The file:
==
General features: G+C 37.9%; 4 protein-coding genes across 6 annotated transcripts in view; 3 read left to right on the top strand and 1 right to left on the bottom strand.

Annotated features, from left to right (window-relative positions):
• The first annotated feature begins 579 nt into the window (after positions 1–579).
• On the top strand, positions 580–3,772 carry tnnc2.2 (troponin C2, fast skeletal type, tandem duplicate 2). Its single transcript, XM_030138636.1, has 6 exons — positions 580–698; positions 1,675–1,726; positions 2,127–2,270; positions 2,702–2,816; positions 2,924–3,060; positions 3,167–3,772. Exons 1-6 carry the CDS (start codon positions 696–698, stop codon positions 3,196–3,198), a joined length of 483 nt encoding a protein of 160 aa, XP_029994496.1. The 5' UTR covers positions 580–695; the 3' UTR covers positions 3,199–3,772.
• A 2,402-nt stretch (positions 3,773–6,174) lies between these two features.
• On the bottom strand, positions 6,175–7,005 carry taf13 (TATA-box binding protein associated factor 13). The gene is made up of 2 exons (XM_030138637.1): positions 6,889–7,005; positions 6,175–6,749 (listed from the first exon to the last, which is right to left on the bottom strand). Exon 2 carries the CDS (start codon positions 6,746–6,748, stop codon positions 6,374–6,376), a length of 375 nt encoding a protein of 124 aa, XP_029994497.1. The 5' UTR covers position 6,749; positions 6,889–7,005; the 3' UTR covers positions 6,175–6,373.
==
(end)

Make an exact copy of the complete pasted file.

General features: G+C 37.9%; 4 protein-coding genes across 6 annotated transcripts in view; 3 read left to right on the top strand and 1 right to left on the bottom strand.

Annotated features, from left to right (window-relative positions):
• The first annotated feature begins 579 nt into the window (after positions 1–579).
• On the top strand, positions 580–3,772 carry tnnc2.2 (troponin C2, fast skeletal type, tandem duplicate 2). Its single transcript, XM_030138636.1, has 6 exons — positions 580–698; positions 1,675–1,726; positions 2,127–2,270; positions 2,702–2,816; positions 2,924–3,060; positions 3,167–3,772. Exons 1-6 carry the CDS (start codon positions 696–698, stop codon positions 3,196–3,198), a joined length of 483 nt encoding a protein of 160 aa, XP_029994496.1. The 5' UTR covers positions 580–695; the 3' UTR covers positions 3,199–3,772.
• A 2,402-nt stretch (positions 3,773–6,174) lies between these two features.
• On the bottom strand, positions 6,175–7,005 carry taf13 (TATA-box binding protein associated factor 13). The gene is made up of 2 exons (XM_030138637.1): positions 6,889–7,005; positions 6,175–6,749 (listed from the first exon to the last, which is right to left on the bottom strand). Exon 2 carries the CDS (start codon positions 6,746–6,748, stop codon positions 6,374–6,376), a length of 375 nt encoding a protein of 124 aa, XP_029994497.1. The 5' UTR covers position 6,749; positions 6,889–7,005; the 3' UTR covers positions 6,175–6,373.